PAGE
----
Symptoms may take a few hours or several days to appear, and include vomiting, diarrhea, lack of appetite, and decreased activity. Play it safe by keeping tinsel off the tree and collecting all ribbons and strings after gifts are opened.
If you have holiday plants such as poinsettias, holly, or mistletoe around, take care. When you display (or dispose of) these plants, your cat may decide they’re good to eat, Stamper says.
Poinsettias, for example have a milky white, latex sap that can irritate your animal’s mouth and stomach and may cause vomiting and diarrhea. “If your cat has snacked on poinsettia leaves, you can help him by picking up his food and water dishes for a couple of hours to let his stomach settle,” Stamper advises.
The National Animal Poison Control Center (NAPCC) states that the major toxic chemicals in mistletoe are lectins and phoratoxins. These chemicals affect the heart, causing low blood pressure and slowed heart rate.
“Fortunately for your cat, severe mistletoe toxicity is uncommon and usually occurs only if your pet eats a large amount,” Stamper explains. Symptoms include vomiting and diarrhea, difficulty breathing, slowed heart rate, low blood pressure, and odd behavior.
While holly isn’t as harmful, you should still discourage your pets from eating the berries and leaves, Stamper says. In both dogs and cats, the plant’s toxins can cause drooling, vomiting, diarrhea, loss of appetite, and decreased activity.
Resist the temptation to give your pet table scraps that are high in fat, such as fat trimmed from meat or skin from your roasted turkey or chicken. “In addition to the typical gastrointestinal upset, rich, fatty foods can cause a potentially life-threatening and painful disease called pancreatitis,” Stamper says. The most common symptoms of pancreatitis in dogs include vomiting, stomach pain, restlessness, shaking, diarrhea, fever, and weakness.
In cats, the symptoms are less clear and harder to notice, such as decreased appetite and weight loss.
And be careful what you put in the trash can, Stamper warns. Dogs, especially, are notorious for helping themselves to the turkey carcass or steak bones disposed of there. As with too many treats, bones can get stuck in your dog’s esophagus, or trachea. Sharp pieces of bones can also injure your dog’s mouth, esophagus, and stomach, and can cause severe internal injuries.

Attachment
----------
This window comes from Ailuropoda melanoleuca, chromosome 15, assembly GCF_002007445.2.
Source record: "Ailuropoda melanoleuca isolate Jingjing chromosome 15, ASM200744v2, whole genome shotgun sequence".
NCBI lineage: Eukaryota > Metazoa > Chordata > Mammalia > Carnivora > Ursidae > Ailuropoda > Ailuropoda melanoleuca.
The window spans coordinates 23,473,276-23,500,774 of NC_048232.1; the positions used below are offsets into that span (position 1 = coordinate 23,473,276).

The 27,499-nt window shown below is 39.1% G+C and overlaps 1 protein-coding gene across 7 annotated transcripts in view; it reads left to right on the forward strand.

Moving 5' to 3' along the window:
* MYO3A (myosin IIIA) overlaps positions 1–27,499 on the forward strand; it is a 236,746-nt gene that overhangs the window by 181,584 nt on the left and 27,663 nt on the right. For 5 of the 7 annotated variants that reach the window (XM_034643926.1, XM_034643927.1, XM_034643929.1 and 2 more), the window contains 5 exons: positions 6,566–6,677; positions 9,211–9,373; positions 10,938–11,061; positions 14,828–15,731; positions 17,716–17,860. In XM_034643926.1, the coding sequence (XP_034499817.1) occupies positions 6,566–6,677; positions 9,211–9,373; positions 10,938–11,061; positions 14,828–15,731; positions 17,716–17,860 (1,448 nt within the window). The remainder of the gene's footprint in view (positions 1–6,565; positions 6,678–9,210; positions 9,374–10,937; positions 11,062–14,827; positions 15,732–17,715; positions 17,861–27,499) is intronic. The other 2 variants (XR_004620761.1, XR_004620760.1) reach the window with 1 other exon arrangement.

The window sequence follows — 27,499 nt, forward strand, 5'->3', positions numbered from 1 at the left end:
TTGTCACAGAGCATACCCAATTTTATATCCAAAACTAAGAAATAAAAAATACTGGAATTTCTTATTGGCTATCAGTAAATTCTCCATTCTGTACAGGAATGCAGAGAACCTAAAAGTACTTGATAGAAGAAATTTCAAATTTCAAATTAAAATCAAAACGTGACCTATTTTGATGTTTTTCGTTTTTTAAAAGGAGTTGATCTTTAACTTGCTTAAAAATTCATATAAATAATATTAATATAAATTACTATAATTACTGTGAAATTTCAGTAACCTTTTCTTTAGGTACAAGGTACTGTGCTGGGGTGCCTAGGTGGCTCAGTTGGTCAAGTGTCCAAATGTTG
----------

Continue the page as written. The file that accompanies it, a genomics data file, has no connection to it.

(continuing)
“Don’t forget, once dinner is done, dispose of the leftovers and bones somewhere where your pets can’t get to them,” Stamper says.
Other Human Treats, Including Alcohol
As many pet owners know, chocolate can be dangerous to your dog or cat. Chocolate toxicity depends on the type and amount of chocolate your dog has eaten, his body weight, and if he’s extra-sensitive to the toxic compound in chocolate called theobromine, Stamper says.
Moreover, the seemingly harmless mints common in the holiday season cause life-threatening problems for your dog if they contain xylitol, also found in food items such as candy, gum, some peanut butters, and baked goods, and personal hygiene products, such as toothpaste and mouthwash. Symptoms occur quickly after dogs eat xylitol-containing items, Stamper says. Vomiting is generally first, followed by symptoms associated with the sudden lowering of your dog’s blood sugar (hypoglycemia), such as decreased activity, weakness, staggering, incoordination, collapse, and seizures. Check the package labels to see if they contain xylitol.
After eating chocolate, some pets develop more severe complications, including liver failure, bleeding disorders, and death. If you suspect your dog has eaten chocolate or xylitol-containing items, consider it an emergency and call your veterinarian immediately.
Finally, there’s alcohol. Depending on how much they drink, pets that consume alcohol can develop serious problems. The most common symptoms in pets associated with the consumption of alcoholic beverages are vomiting, diarrhea, incoordination, weakness, decreased activity, difficulty breathing, and shaking. In severe cases, coma and death from respiratory failure (lungs stop functioning) can occur. “Don’t accidentally leave your eggnog on the coffee table,” Stamper says.
Laser toys: how to keep kids safe
Many kids (and parents) who have seen Luke Skywalker battle Darth Vader with a light saber think lasers are cool.
What they may not know is this: When operated unsafely, or without certain controls, the highly-concentrated light from lasers—even those in toys—can be dangerous, causing serious eye injuries and even blindness. And not just to the person using a laser, but to anyone within range of the laser beam.
The U.S. Food and Drug Administration is concerned about this potential danger to children and those around them and in 2014 issued a guidance document (PDF 60K) on the safety of children’s toy laser products.
“A beam shone directly into a person’s eye can injure it in an instant, especially if the laser is a powerful one,” explains Dan Hewett, health promotion officer at the FDA’s Center for Devices and Radiological Health.
Moreover, eye injuries caused by laser light usually don’t hurt. Vision can deteriorate slowly and, therefore, may go unnoticed, for days and even weeks. Ultimately, the damage could be permanent, Hewett says.
Some examples of laser toys are:
• lasers mounted on toy guns that can be used for “aiming”;
• spinning tops that project laser beams while they spin;
• hand-held lasers used during play as “light sabers”; and